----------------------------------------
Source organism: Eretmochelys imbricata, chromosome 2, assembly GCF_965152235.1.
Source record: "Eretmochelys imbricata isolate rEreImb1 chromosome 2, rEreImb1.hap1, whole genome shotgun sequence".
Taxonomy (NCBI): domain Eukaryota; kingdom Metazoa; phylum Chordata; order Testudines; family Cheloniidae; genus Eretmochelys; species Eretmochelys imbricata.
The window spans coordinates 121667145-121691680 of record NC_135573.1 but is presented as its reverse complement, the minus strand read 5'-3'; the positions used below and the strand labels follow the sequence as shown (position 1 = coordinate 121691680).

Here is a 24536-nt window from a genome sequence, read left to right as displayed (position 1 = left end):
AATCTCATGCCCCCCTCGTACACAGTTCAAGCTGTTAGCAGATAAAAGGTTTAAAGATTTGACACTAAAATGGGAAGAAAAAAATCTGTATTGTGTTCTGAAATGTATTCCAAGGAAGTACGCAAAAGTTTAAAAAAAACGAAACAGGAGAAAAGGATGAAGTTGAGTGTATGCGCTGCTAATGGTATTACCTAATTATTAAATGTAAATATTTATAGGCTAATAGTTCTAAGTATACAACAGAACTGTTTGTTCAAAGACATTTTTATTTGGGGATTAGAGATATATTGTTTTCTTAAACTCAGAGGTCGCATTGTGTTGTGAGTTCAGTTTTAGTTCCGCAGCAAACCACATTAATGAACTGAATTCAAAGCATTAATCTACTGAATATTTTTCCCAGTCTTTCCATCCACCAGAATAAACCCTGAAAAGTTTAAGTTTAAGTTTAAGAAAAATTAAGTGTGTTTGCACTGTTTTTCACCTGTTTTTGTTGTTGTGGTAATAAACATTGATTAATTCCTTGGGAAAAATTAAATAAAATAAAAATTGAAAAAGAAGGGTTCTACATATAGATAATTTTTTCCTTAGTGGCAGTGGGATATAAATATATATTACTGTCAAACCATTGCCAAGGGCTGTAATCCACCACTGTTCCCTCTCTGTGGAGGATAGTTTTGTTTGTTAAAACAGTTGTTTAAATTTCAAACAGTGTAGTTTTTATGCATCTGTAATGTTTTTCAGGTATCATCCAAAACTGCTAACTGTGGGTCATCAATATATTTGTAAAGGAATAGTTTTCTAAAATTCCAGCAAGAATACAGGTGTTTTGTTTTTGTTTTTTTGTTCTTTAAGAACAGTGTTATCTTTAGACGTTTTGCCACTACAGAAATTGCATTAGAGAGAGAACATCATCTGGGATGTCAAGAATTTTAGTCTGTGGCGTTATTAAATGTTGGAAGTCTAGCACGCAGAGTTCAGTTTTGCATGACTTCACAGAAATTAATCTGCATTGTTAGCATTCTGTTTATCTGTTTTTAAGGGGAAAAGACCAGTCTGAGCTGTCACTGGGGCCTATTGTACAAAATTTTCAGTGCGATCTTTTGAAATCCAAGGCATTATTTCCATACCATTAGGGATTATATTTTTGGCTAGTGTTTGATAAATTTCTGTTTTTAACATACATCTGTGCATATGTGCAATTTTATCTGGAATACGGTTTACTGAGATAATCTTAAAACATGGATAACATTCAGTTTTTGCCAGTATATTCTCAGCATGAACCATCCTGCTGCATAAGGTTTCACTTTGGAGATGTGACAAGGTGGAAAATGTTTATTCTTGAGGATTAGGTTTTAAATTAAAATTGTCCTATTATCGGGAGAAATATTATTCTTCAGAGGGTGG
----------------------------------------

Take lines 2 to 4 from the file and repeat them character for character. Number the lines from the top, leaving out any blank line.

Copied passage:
Source record: "Eretmochelys imbricata isolate rEreImb1 chromosome 2, rEreImb1.hap1, whole genome shotgun sequence".
Taxonomy (NCBI): domain Eukaryota; kingdom Metazoa; phylum Chordata; order Testudines; family Cheloniidae; genus Eretmochelys; species Eretmochelys imbricata.
The window spans coordinates 121667145-121691680 of record NC_135573.1 but is presented as its reverse complement, the minus strand read 5'-3'; the positions used below and the strand labels follow the sequence as shown (position 1 = coordinate 121691680).